The laws of Washington governing separation, divorce, alimony and other family matters are contained in the Revised Code of Washington (RCW), available here.
To fully understand Washington divorce law and family law, it may be necessary to read and interpret statutes with case law and regulatory law. It is also important to know if law is up to date. For these and other reasons, it is always best to consult with a qualified Washington family law attorney to know how the law applies to your particular situation. The following legal summaries are not intended as legal advice and should not be relied on as such. They are intended only as an introduction to the way that the law functions in these areas.
Legal Separation in Washington
A legal separation does not end a marriage or domestic partnership in Washington. A legally separated person cannot enter into a marriage or a domestic partnership with another person unless the marriage is legally terminated by a divorce.
Often parties prefer to be legally separated instead of seeking a divorce for religious, economic or other reasons. A couple may decide to live apart while attempting to save a failing relationship or the separation may be an interim step towards terminating their marriage. There is no legal requirement for actual separation before dissolving a marriage.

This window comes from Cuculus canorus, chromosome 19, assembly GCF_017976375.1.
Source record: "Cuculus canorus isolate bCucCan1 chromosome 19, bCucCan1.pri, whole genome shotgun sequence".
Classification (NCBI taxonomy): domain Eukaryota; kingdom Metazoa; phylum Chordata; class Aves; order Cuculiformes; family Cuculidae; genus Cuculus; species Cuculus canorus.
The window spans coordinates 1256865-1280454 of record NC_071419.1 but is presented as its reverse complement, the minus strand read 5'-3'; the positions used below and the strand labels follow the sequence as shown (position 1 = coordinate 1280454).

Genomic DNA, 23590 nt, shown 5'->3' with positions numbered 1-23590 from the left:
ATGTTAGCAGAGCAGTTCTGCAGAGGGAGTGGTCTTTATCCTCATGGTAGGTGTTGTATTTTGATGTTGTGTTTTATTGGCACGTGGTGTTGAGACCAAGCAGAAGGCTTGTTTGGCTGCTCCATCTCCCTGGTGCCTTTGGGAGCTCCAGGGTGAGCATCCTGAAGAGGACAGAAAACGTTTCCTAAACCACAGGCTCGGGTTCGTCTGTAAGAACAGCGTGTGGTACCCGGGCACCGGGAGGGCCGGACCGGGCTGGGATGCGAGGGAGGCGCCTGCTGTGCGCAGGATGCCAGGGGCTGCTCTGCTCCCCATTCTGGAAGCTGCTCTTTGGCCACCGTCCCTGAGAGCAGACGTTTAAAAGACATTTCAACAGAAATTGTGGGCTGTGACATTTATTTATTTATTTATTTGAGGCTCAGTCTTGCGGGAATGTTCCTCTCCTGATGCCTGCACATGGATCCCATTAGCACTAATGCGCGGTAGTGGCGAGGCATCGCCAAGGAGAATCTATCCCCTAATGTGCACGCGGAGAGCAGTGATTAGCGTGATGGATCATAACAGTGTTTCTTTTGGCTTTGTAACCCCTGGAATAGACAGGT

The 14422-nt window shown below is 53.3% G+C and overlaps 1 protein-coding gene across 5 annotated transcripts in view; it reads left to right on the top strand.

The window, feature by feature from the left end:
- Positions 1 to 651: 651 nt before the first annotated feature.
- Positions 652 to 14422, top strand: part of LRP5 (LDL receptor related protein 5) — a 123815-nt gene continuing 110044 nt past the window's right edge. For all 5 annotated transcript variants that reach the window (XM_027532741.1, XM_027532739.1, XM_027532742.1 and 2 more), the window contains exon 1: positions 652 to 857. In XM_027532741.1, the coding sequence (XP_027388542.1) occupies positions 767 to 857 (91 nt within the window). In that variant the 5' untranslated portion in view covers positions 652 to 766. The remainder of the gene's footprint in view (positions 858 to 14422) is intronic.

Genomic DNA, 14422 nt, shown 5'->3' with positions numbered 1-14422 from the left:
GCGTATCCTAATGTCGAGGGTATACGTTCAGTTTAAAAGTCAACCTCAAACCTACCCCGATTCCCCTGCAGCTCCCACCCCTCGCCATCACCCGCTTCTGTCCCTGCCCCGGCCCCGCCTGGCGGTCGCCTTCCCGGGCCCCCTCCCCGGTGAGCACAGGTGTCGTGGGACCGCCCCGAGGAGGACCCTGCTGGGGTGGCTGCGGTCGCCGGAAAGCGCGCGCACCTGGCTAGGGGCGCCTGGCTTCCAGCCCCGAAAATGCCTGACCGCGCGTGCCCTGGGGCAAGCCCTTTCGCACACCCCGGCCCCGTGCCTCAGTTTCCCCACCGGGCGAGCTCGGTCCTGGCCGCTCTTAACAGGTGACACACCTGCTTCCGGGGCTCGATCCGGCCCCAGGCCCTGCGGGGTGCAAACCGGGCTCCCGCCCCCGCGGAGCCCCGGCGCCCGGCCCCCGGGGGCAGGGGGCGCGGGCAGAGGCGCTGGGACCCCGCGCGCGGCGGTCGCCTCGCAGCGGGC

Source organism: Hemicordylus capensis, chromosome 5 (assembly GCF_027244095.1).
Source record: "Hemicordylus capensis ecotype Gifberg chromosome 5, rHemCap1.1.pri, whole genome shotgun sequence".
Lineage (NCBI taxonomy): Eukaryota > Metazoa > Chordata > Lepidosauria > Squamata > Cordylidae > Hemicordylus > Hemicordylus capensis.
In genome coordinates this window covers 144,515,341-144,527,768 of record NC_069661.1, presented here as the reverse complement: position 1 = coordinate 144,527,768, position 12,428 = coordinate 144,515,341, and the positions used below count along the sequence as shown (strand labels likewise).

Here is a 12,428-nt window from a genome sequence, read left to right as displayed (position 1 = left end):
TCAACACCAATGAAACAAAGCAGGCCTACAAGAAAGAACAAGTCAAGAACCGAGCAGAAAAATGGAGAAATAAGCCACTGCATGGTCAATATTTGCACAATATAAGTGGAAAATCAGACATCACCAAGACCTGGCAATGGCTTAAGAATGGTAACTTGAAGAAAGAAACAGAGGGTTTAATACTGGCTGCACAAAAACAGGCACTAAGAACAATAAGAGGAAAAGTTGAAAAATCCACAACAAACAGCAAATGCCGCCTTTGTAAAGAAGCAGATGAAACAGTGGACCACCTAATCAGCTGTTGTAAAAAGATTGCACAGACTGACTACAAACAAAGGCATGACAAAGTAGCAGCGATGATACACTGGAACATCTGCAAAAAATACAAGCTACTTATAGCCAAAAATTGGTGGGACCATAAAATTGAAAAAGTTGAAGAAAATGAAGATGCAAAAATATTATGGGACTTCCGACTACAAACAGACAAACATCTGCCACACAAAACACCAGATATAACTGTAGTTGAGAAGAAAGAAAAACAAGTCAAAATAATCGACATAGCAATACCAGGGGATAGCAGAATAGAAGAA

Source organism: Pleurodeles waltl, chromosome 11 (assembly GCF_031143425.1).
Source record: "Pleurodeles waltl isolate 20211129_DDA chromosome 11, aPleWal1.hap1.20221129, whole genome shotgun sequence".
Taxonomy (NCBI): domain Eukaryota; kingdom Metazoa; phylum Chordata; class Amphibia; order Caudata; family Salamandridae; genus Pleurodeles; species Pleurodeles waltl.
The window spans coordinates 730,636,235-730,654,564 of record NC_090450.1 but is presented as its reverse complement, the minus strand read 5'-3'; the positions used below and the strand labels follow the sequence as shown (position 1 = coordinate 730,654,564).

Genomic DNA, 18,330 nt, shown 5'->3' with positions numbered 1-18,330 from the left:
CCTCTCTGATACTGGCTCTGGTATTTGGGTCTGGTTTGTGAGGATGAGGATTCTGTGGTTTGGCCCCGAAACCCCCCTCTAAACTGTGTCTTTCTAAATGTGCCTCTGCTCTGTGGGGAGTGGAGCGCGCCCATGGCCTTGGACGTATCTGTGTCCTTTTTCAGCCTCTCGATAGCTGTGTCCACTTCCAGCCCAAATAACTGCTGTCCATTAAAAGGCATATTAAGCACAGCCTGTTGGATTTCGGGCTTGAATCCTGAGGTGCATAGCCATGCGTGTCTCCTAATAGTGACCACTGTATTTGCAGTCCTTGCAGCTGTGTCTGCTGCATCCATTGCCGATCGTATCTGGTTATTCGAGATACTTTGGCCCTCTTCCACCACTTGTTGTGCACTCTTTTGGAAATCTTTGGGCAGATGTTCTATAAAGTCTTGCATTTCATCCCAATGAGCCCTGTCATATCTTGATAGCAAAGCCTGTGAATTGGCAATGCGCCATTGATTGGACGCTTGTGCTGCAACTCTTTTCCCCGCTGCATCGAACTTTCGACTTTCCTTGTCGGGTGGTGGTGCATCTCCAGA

Legal Separation can be entered into by entering into a legal contract for separation or through obtaining a "Decree of Legal Separation," from the court or both. Its not mandatory for the parties to approach the court to get their separation sanctioned, entering into the contract for legal separation is sufficient, however they need to put the contract on record and need to publish a notice notifying their separation in any of the legal newspaper of the county where the parties had resided prior to their separation. The legal separation contract could include provisions for maintenance of the spouses, disposition of property, parenting plan, child support.